Folklore
Beth Garrabrant

The surprise eighth album sees Taylor Swift’s song-writing at its barest and most delicate; and as expertly crafted as ever.

At the risk of flying in the face of the justifiable sentiment that 2020 has been an utter shitshow so far, there is an overriding sense of good fortune surrounding folklore. Taylor Swift dropped her eighth studio album earlier this week with barely a day’s warning, and, with production by The National’s guitarist Aaron Dessner, and a feature from Big Red Machine and Bon Iver mastermind Justin Vernon, there’s a sense that things could have turned out very differently. After all, if Dessner and Vernon hadn’t been in Texas working on the next Big Red Machine album, and everyone’s plans hadn’t been obliterated by COVID-19 and the lockdown regulations it has left us with, then folklore would never have seen the light of day.

As it stands, listening to folklore, for anyone who is only a fan of Taylor Swift (or The National), might at first be a surreal experience. Swifties will notice that the record represents the latest in a series of marked and calculated career sidesteps which have seen the 30-year-old’s persona moulded and shaped into various disparate guises. From the trap-infused, almost vitriolic reputation to the sunny, self-assured Lover, the mood of this latest effort will inevitably see it labelled the “indie” album, stripping away hooks and exuberant synths for delicate guitars and string arrangements. For fans of Dessner and The National, the album might feel disconcerting at first; Dessner’s production and arrangements are so uniquely and distinctively National that Swift’s presence in the songs might even feel invasive – like she’s staying in someone else’s house. On closer inspection though, it becomes clear that this is still a Swift album through and through, and Swift’s penchant for storytelling and expression remains as strong as ever.

Dessner’s production throughout is suitably minimalist, and beautifully so. The keys and nuanced string distortions on ‘cardigan’ sound like they could have been lifted from The National’s latest effort, while ‘the last great american dynasty’ sets its empowered tale of Rebecca (“she had a marvellous time ruining everything”) and her new-money husband amidst twirling guitar refrains and a percussion line that is about as propulsive and poppy as the record gets. The chord progression on ‘august’ is murky, hazy, and perfectly evokes the heady summer romance it depicts. Meanwhile, the plucked guitar on ‘betty’ at first feels small – almost folding in on itself as it progresses – before proudly emerging into folk-tinged sunlight.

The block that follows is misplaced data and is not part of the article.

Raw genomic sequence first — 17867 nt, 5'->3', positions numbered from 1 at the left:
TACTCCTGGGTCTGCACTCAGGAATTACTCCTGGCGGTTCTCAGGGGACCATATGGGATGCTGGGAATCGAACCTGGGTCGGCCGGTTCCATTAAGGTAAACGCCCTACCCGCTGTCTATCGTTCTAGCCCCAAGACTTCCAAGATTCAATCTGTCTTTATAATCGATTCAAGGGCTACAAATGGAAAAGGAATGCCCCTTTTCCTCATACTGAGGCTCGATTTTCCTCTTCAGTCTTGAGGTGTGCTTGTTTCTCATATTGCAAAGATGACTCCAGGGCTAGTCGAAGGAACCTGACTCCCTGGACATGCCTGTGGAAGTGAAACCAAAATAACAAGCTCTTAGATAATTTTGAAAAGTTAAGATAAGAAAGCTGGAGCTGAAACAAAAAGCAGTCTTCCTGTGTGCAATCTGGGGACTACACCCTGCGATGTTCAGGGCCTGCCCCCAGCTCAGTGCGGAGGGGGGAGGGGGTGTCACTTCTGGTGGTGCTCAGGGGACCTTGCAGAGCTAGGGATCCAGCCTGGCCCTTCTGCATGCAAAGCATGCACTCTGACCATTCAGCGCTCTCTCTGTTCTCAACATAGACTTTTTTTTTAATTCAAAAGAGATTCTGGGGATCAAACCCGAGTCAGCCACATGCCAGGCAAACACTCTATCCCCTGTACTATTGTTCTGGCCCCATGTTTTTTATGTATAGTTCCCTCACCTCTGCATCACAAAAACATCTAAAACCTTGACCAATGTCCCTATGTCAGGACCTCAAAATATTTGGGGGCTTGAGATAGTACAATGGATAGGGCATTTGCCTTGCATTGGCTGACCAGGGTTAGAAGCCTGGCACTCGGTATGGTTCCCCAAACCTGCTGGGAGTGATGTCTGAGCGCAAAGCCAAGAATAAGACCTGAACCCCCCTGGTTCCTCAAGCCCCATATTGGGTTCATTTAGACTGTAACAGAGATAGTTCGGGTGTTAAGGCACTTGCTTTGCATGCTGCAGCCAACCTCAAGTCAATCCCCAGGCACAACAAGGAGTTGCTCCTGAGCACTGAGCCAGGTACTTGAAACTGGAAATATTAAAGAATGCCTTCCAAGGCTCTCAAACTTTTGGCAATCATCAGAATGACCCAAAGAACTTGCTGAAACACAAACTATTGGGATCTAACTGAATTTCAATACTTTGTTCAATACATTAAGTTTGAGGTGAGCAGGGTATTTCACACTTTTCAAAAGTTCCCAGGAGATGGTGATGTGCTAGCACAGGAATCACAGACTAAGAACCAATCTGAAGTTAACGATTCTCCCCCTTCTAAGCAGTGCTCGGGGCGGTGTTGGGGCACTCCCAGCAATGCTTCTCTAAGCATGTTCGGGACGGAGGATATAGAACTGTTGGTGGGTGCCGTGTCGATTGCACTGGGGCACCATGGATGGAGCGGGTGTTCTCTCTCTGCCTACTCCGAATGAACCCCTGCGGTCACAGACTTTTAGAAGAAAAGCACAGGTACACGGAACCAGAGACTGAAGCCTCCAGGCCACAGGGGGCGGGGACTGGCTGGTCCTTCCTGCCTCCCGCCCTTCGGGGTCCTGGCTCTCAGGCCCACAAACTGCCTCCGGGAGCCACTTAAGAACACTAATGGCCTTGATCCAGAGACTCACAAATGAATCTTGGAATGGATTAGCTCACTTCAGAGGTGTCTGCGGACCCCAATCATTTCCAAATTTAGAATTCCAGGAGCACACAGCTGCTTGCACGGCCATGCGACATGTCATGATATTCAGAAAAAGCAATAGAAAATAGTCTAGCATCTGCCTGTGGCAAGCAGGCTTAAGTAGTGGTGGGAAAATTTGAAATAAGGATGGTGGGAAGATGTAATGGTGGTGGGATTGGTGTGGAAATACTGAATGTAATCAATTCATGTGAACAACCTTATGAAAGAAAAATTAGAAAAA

But, of course, it’s the stories – and Swift’s ability to deliver them – that steal the show. The protagonists and their relationships are uncannily relatable, with Swift able to evoke nostalgia and longing for completely alien places, people, and situations by plucking the perfect visual image or phrase out of the ether. The opening of ‘cardigan’ (“Brand new tee, brand new phone/High heels on cobblestones”) or ‘betty”s refrain (“But if I just showed up to your party/Would you have me? Would you want me?”) are perfect examples, with the right amount of detail from Swift’s own experiences embellishing a situation and making it recognisable to anyone.

Swift is no stranger to fiction, and ‘august’ and ‘betty’ are two of a three-part teenage heartbreak story that stands as the highlight of the album. Along with ‘cardigan’, the first of the three, they tell the story of a cheating partner and the resulting breakup from three different perspectives. ‘cardigan’ sees Betty reminiscing about the warmth and comfort of the relationship, and the loneliness she feels now that it’s over, while ‘august’ and ‘betty’ look through the eyes of the unnamed other woman and the unfaithful “James” respectively. The former is achingly wistful, while the latter is regretful and earnestly hopeful of redemption. It’s testament to Swift’s skill and nuance as a storyteller and songwriter that these three fictional people feel so alive, and the rest of the record – with a few exceptions – is equally compelling; teeming with admissions and confessions that put us right into the mind of whichever character Swift is expressing herself through at the time.

Taylor Swift is, for many people, the ultimate in euphoric, self-assured pop bangers. But the highest compliment that folklore deserves is that these songs feel natural, even with all of her usual pomp removed. Some might dislike Swift and her music on principal – for the simple fact that she has redefined herself so many times. Those people will be annoyed that folklore is another evolution; and Swift has done it with as much aplomb as ever.

Rating

Taylor Swift’s folklore is out now and available to purchase or stream on all platforms. 

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